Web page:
Ground Preparation: Closing an External Project

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By Ramiro Rodrigues

When outsourcing a job to consultants and service providers, I’ve often found that achieving "agreement" with a client that a project is finalized is one of the most delicate times.


This is usually due to the fact that by closing the project the client knows that:

  • He or she is agreeing that there are no more pending requests.
  • The consultant/service provider will no longer serve them as to the scope of that project.
  • It authorizes the final payment of the project.


Scope verification—the process of formalizing the approval of a project scope—recommends progressive approvals are made as partial deliveries of the scope take place. This process, if well planned and applied, helps to minimize the weight of the final approval term.


The strategy I developed over many years of consulting work is something I call “ground preparation.” This strategy has four simple stages that need to be well distributed in the time near the project closure to increase your chances of a non-traumatic closure.


Let's review them:


1st Stage: As you move close to the end of the project, start the conversation, preferably face-to-face, with the stakeholder responsible for accepting the project.


2nd Stage: Send that same stakeholder a draft version of the project acceptance document that is as close as possible to the final version.


3rd Stage: After giving the stakeholder time to digest the draft, follow up to discuss any questions or concerns. Also, this is a good time to let them know when they can expect the final acceptance document.


4th Stage: Send the final version of the acceptance document and suggest that you collect it with, if applicable, some sort of closing event.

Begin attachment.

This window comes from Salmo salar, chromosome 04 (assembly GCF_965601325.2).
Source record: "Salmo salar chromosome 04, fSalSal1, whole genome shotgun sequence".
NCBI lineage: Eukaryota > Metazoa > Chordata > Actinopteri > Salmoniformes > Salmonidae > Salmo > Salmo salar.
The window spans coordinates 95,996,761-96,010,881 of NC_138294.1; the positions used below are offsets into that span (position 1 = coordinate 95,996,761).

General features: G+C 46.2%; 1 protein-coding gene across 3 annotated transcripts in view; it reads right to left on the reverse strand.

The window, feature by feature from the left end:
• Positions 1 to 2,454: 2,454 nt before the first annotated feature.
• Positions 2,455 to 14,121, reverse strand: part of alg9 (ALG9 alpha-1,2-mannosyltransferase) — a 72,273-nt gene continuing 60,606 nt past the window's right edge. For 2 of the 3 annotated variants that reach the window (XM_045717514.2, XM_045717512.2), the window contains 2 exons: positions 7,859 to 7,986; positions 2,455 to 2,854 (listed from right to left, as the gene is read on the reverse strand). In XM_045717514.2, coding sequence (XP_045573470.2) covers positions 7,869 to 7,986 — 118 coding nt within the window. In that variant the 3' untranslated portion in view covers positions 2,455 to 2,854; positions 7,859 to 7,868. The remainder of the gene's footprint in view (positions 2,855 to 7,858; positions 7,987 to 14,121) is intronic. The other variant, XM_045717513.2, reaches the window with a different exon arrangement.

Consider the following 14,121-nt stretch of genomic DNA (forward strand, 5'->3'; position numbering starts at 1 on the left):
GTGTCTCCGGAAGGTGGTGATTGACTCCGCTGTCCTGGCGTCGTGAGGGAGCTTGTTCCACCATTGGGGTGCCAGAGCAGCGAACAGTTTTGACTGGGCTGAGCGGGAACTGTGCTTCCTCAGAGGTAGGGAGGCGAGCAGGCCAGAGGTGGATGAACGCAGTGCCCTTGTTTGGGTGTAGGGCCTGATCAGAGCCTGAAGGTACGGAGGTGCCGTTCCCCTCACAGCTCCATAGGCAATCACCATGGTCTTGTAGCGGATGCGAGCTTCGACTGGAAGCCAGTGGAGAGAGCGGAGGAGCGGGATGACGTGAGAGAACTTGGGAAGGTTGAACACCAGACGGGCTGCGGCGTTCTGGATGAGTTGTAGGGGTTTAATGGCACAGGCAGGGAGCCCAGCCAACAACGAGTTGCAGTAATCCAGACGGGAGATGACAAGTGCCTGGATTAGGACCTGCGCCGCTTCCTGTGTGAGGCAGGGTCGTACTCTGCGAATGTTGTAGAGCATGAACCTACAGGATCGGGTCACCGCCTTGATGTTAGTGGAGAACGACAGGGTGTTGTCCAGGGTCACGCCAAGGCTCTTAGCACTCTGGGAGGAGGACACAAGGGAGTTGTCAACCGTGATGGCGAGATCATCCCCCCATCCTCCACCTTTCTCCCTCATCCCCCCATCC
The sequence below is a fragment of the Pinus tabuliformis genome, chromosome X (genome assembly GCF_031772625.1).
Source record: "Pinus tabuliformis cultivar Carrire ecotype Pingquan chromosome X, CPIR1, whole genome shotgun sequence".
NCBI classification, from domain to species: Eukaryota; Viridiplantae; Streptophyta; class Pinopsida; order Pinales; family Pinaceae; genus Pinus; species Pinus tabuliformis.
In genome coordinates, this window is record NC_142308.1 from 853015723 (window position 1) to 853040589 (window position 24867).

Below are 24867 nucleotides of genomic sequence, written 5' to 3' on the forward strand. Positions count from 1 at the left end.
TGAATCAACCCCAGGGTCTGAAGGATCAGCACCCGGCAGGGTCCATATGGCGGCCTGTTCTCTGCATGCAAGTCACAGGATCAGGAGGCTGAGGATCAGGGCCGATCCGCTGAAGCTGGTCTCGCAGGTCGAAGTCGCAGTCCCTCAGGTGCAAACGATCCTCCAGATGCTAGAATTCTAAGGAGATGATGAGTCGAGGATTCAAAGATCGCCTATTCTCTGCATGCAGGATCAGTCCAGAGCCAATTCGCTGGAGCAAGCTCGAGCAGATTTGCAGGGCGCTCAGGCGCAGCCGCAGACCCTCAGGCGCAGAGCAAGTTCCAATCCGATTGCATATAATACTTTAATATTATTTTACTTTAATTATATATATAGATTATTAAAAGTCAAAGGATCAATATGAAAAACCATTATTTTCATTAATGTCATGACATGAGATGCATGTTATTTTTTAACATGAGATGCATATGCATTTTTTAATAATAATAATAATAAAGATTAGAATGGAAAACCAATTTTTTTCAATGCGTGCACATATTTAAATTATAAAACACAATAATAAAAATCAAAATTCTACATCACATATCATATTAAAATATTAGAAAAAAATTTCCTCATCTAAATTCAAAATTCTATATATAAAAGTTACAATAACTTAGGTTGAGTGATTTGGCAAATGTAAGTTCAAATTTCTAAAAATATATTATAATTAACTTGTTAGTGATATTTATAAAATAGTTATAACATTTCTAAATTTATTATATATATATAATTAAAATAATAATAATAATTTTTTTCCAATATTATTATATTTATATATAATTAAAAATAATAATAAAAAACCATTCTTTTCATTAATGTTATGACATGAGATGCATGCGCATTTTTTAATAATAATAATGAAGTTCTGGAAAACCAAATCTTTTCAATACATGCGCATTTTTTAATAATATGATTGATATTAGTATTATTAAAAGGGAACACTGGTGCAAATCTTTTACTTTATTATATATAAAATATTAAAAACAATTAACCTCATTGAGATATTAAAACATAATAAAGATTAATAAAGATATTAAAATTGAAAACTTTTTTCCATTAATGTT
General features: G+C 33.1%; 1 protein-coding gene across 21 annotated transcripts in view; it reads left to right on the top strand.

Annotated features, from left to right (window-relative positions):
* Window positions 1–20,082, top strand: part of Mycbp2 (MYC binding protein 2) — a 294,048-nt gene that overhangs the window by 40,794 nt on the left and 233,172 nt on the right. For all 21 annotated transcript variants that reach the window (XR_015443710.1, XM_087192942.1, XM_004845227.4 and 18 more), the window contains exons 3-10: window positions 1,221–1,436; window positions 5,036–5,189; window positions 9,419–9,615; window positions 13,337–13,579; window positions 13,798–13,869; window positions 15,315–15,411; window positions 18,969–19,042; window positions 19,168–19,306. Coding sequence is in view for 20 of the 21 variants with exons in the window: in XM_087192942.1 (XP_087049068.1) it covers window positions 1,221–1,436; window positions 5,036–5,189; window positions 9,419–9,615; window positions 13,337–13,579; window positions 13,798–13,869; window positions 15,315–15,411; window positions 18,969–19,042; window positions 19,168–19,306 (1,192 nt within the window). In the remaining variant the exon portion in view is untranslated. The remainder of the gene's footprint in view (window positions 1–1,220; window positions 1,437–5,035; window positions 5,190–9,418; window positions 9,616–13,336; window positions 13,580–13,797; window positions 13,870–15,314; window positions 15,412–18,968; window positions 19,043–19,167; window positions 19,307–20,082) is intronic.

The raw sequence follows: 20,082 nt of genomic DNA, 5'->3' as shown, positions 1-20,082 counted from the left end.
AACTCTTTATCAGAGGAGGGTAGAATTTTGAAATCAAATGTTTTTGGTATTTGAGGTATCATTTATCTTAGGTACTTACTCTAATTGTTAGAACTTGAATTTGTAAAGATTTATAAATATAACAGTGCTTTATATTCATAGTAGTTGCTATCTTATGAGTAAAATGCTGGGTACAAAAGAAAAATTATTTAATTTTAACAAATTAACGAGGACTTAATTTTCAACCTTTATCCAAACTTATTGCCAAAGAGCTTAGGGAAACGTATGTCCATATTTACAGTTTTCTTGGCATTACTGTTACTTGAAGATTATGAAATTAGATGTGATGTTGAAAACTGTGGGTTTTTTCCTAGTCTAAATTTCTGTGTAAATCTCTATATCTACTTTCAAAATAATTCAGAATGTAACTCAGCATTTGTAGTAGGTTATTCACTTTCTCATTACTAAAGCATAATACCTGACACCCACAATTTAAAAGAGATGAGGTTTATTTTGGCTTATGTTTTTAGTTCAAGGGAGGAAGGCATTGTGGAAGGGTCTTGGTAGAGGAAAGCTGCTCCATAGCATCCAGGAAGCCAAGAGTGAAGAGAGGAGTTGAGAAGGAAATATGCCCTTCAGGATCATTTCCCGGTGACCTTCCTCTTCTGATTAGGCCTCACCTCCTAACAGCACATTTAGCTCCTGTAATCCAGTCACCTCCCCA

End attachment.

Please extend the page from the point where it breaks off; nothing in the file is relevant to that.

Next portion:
Of course, we are talking about a project that has successfully achieved its goals. But even projects that have had to be aborted or projects with a low degree of success at the end must be formally shut down. A lot of this strategy can be replicated whenever the end is imminent.


What are your strategies for closing down a project?


In my next post, I will review the characteristics of the acceptance term for internal customers.

Posted by Ramiro Rodrigues on: July 17, 2017 02:19 PM | Permalink

Comments (6)

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Thanks for sharing, very good post.

I like how you point out that scope verification is an iterative process. In many cases you won't just give all deliverables at once, but over time. The better you can manage getting approval earlier on, the less work is saved for the end, and you can also correct any errors that might have popped up.

Your 4 steps are straightforward but concise. I'll be utilizing them moving forward.

Really like the step by step plan! Thank you for that. I feel like project closure is often an after thought, appreciate the focus on it.

Realmente coincido contigo Ramiro, abundaría solamente que desde un inicio se deben establecer los términos para el buen fin de la obra o servicio. Como bien dices, las entregas parciales son importantes como referencia para conocer que tanto se ha logrado del alcance total, te puedo decir que de los mas de 15 contratos que he analizado, la mayoría durante el cierre de la obra siempre surgen adversidades que generan un ligero conflicto, no originado por la ejecución de los trabajos, sino propiciado principalmente por reclamaciones que la sub-contratista desea conciliar y le sean reconocidas, a lo que el cliente optará por sustentar hasta el mas minimo argumento para no reconocerlas

It's not mentioned but I'll assume your including some sort of lessons learned session for future use, probably fits around the 1st or 2nd stage.

Closure and acceptance by the external client is not an easy step. In some industry such as construction they use a provisional acceptance, follow by a final acceptance. It may make it easier.

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Don't ever take a fence down until you know why it was put up.

- Robert Frost